Nigeria central bank governor dismisses calls to devalue naira

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Nigeria’s central bank governor has dismissed calls to further devalue the naira amid growing domestic and international concern about the tough outlook facing Africa’s largest economy after the collapse of the oil price last year.

In an interview with the Financial Times, Godwin Emefiele said his controversial decision to restrict imports of food, cement and other critical goods to promote local production will soon strengthen the local currency and boost Nigeria’s dwindling foreign reserves.

Mr Emefiele said that given the major hit to state revenues for the continent’s top oil producer, there was no way to avoid “bad times” for now. But he insisted his protectionist policies — and not the naira devaluation traders and analysts call for — would curb inflation and bolster depleted foreign reserves.

“We have begun to get people to refocus?.?.?.?the challenges of the dwindling reserves [are] making people change their paradigms because we are telling people our story and they are beginning to look inward,” he said.

Nigeria’s finances were destabilised by the oil price crash last year but became even more fragile as political uncertainty in the run-up to elections in the first part of the year weighed heavily on investor sentiment. The International Monetary Fund predicts economic growth will slow to 4.8 per cent this year from 6.3 per cent last year.

Foreign reserves are down more than 20 per cent from a year ago before the global oil price crash.

They stood at $30.69bn in July, up 5.6 per cent from a month earlier but still only providing import cover for five months, according to Ecobank estimates.

Meanwhile, the naira, which has seen its value erode by 19 per cent against the US dollar over the past year, has borne the twin brunt of falling oil prices and a predicted uptick in US interest rates which has sparked capital outflows across emerging markets.

The governor took office last year after his predecessor, Lamido Sanusi, was suspended by the Goodluck Jonathan administration after he exposed multibillion-dollar oil fraud. Mr Sanusi won international praise for his role not only as a whistleblower but also for his handling of the 2008 financial crisis, which restored credibility in the banking sector and more broadly improved the country’s image as a frontier market.

But Mr Emefiele’s protectionist economic stance has panicked local industrialists and bewildered economists. A former chief executive of Zenith bank, one of the country’s largest lenders, Mr Emefiele is also drawing criticism for expanding his role to include fiscal and industrial policy making.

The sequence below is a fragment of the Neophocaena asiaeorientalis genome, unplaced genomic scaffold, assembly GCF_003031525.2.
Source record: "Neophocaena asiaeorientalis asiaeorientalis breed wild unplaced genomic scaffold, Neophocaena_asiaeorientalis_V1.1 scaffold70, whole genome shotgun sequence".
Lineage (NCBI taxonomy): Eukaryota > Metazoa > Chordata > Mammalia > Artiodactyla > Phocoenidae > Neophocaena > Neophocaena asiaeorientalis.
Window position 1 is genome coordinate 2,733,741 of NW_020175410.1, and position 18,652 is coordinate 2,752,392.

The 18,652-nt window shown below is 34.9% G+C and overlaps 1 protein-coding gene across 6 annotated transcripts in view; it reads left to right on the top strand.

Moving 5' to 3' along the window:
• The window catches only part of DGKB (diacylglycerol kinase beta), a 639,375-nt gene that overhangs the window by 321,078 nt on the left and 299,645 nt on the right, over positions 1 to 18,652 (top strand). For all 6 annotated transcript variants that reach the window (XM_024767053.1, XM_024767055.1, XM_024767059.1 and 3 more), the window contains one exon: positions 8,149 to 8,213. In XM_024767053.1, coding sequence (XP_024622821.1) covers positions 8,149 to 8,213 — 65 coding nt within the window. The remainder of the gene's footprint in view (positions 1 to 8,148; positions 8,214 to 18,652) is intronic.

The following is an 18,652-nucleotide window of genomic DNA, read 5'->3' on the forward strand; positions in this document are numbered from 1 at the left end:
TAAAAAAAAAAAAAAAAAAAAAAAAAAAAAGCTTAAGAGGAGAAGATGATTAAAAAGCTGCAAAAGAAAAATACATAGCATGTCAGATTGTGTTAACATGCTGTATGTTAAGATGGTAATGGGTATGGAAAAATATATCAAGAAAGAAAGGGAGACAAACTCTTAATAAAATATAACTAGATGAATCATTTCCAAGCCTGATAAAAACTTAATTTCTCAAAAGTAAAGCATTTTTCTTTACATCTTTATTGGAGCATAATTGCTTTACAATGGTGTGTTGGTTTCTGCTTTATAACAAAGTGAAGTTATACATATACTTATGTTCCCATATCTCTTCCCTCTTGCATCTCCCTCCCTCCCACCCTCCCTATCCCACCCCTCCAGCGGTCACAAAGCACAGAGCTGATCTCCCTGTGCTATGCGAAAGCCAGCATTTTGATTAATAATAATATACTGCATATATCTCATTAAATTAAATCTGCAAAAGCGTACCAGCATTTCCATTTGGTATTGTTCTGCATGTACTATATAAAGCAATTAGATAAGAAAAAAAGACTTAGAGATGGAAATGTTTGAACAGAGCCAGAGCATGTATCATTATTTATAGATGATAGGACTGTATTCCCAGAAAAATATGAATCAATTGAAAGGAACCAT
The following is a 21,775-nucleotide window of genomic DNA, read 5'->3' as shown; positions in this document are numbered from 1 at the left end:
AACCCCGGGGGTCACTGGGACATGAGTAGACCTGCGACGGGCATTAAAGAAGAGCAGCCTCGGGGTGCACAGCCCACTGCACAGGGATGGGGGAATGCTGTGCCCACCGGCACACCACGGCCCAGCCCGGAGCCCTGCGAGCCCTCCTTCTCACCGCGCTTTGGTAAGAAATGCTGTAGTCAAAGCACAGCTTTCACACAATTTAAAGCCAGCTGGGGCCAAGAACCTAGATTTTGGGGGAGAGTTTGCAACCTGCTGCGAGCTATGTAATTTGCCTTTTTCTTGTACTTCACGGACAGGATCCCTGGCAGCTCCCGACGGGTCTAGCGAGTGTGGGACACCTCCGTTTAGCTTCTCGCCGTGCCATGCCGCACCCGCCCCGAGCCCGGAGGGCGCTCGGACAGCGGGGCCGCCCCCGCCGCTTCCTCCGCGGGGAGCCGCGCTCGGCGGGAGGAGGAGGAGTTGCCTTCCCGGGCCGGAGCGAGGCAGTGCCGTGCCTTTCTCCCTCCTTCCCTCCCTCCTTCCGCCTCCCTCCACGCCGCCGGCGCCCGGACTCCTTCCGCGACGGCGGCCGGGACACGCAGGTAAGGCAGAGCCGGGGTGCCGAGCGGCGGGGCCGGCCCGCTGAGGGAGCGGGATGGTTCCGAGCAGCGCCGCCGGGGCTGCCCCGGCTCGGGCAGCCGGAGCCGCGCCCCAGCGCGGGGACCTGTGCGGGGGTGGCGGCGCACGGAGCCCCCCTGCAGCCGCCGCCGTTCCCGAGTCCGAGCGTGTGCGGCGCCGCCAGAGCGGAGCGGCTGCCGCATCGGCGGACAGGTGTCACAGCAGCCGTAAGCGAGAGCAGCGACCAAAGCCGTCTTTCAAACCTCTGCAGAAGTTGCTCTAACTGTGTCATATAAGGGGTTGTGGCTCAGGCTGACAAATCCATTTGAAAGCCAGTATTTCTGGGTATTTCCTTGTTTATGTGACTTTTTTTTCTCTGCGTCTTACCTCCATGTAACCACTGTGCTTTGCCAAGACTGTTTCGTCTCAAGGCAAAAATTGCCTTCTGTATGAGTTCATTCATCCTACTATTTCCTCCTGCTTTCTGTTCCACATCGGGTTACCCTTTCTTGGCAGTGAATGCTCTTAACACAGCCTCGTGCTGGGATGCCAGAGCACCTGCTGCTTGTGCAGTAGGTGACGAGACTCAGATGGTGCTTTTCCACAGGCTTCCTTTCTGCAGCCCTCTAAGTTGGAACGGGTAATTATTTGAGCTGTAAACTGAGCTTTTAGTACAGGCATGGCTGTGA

Asked if he was worried about food shortages if the local market could not move quickly enough to supply adequate quantities of rice, tomato paste and other foods, such as tinned sardines, the governor replied: “We are praying that there will not be shortages. But when there is a shortage, that shortage provides business opportunity for Nigerians and foreigners to come and jump in and fill the gap.”

More likely, economists say, is that inflation will continue to rise — in part because consumers are likely to turn to smuggled goods at higher prices. It hit 9.2 per cent last month, above the bank’s band limit of 9 per cent.

Chart: Nigerian naira against the dollar

“We don’t have an issue with wanting to promote self-reliance but what we have a problem with is the way [Mr Emefiele] is managing the foreign exchange market,” says Muda Yusuf, head of the Lagos Chamber of Commerce. “You don’t use the instrument of foreign exchange to discriminate on what products you can get and what you cannot.”

With the official exchange rate locked at 198 to the dollar, the naira last week traded at 240 to the dollar on the black market. It has strengthened this week. On Wednesday the central bank ordered commercial banks to stop accepting US dollar deposits in part to discourage speculation against the naira. The governor said he did not think the parallel market should be used as a benchmark for “determining the real value of Nigeria’s currency”.

Economists argue the spread between official and unofficial rates reflects the need for further devaluation.

We are praying that there will not be shortages. But when there is a shortage, that shortage provides business opportunity for Nigerians and foreigners to come and jump in and fill the gap– Godwin Emefiele, Nigeria’s central bank governor

“He’s trying to control demand not supply. If the only way to control price is to control the demand you are doomed. Demand management does not work,” said a Nigerian analyst familiar with the governor’s thinking who spoke on the condition of anonymity.

The governor suggested that Nigeria’s financial deterioration provided a landmark opportunity to reshape the economy.

“You find that it’s only when you are facing such type of adversity that you are compelled to look inward and work hard to fill that gap,” he said.

Mr Emefiele added that his policies would help prepare Nigeria for a possible interest rate rise by the US Federal Reserve later this year.

Chart: Foreign exchange reserves

He said that implementing his proposed “demand management strategies” will help the country “manage what we have and live with what we have” and reduce dependency on “[capital] flows from America”.

President Muhammadu Buhari, who took office in late May in Nigeria’s first peaceful and constitutional transfer of power, has not yet appointed his cabinet, meaning that Mr Emefiele is one of the government’s few official voices on the economy.

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